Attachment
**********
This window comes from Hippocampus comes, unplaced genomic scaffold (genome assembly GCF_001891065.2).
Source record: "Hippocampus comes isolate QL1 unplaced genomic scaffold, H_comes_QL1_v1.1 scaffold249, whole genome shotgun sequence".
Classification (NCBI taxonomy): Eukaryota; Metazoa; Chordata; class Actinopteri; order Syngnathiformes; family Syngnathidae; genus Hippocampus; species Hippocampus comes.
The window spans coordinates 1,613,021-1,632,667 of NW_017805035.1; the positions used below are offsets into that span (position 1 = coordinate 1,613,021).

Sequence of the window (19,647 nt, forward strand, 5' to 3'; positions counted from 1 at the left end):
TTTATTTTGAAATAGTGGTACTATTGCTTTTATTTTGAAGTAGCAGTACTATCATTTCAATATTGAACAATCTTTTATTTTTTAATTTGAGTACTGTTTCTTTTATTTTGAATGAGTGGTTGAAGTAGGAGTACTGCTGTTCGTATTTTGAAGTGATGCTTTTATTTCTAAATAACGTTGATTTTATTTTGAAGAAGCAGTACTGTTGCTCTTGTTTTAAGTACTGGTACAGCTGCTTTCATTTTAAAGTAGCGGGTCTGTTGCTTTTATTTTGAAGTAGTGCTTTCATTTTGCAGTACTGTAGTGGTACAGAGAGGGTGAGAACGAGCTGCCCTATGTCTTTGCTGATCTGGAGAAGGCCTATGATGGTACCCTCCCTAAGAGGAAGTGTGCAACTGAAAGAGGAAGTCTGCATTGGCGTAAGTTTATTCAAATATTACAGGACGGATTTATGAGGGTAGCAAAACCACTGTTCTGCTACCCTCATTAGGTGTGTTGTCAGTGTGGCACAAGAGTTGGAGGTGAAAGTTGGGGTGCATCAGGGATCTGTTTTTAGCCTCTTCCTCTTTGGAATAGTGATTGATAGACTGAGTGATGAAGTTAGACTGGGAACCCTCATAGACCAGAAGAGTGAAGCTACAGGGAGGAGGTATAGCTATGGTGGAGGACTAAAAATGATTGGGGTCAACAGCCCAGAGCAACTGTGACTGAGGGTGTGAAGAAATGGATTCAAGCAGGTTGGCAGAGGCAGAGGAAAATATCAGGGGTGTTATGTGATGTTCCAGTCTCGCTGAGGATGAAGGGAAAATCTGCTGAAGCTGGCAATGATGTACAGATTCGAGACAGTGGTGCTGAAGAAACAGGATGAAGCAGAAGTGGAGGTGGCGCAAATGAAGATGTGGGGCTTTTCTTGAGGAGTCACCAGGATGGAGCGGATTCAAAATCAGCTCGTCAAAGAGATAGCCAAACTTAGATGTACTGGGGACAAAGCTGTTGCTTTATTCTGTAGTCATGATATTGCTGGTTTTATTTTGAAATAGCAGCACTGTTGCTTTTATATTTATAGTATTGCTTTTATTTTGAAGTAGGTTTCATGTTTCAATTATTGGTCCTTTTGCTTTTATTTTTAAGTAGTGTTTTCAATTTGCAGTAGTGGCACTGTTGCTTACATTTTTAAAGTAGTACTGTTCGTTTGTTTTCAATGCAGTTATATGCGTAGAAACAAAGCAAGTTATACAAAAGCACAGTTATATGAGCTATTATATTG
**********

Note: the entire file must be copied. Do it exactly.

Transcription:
This window comes from Hippocampus comes, unplaced genomic scaffold (genome assembly GCF_001891065.2).
Source record: "Hippocampus comes isolate QL1 unplaced genomic scaffold, H_comes_QL1_v1.1 scaffold249, whole genome shotgun sequence".
Classification (NCBI taxonomy): Eukaryota; Metazoa; Chordata; class Actinopteri; order Syngnathiformes; family Syngnathidae; genus Hippocampus; species Hippocampus comes.
The window spans coordinates 1,613,021-1,632,667 of NW_017805035.1; the positions used below are offsets into that span (position 1 = coordinate 1,613,021).

Sequence of the window (19,647 nt, forward strand, 5' to 3'; positions counted from 1 at the left end):
TTTATTTTGAAATAGTGGTACTATTGCTTTTATTTTGAAGTAGCAGTACTATCATTTCAATATTGAACAATCTTTTATTTTTTAATTTGAGTACTGTTTCTTTTATTTTGAATGAGTGGTTGAAGTAGGAGTACTGCTGTTCGTATTTTGAAGTGATGCTTTTATTTCTAAATAACGTTGATTTTATTTTGAAGAAGCAGTACTGTTGCTCTTGTTTTAAGTACTGGTACAGCTGCTTTCATTTTAAAGTAGCGGGTCTGTTGCTTTTATTTTGAAGTAGTGCTTTCATTTTGCAGTACTGTAGTGGTACAGAGAGGGTGAGAACGAGCTGCCCTATGTCTTTGCTGATCTGGAGAAGGCCTATGATGGTACCCTCCCTAAGAGGAAGTGTGCAACTGAAAGAGGAAGTCTGCATTGGCGTAAGTTTATTCAAATATTACAGGACGGATTTATGAGGGTAGCAAAACCACTGTTCTGCTACCCTCATTAGGTGTGTTGTCAGTGTGGCACAAGAGTTGGAGGTGAAAGTTGGGGTGCATCAGGGATCTGTTTTTAGCCTCTTCCTCTTTGGAATAGTGATTGATAGACTGAGTGATGAAGTTAGACTGGGAACCCTCATAGACCAGAAGAGTGAAGCTACAGGGAGGAGGTATAGCTATGGTGGAGGACTAAAAATGATTGGGGTCAACAGCCCAGAGCAACTGTGACTGAGGGTGTGAAGAAATGGATTCAAGCAGGTTGGCAGAGGCAGAGGAAAATATCAGGGGTGTTATGTGATGTTCCAGTCTCGCTGAGGATGAAGGGAAAATCTGCTGAAGCTGGCAATGATGTACAGATTCGAGACAGTGGTGCTGAAGAAACAGGATGAAGCAGAAGTGGAGGTGGCGCAAATGAAGATGTGGGGCTTTTCTTGAGGAGTCACCAGGATGGAGCGGATTCAAAATCAGCTCGTCAAAGAGATAGCCAAACTTAGATGTACTGGGGACAAAGCTGTTGCTTTATTCTGTAGTCATGATATTGCTGGTTTTATTTTGAAATAGCAGCACTGTTGCTTTTATATTTATAGTATTGCTTTTATTTTGAAGTAGGTTTCATGTTTCAATTATTGGTCCTTTTGCTTTTATTTTTAAGTAGTGTTTTCAATTTGCAGTAGTGGCACTGTTGCTTACATTTTTAAAGTAGTACTGTTCGTTTGTTTTCAATGCAGTTATATGCGTAGAAACAAAGCAAGTTATACAAAAGCACAGTTATATGAGCTATTATATTG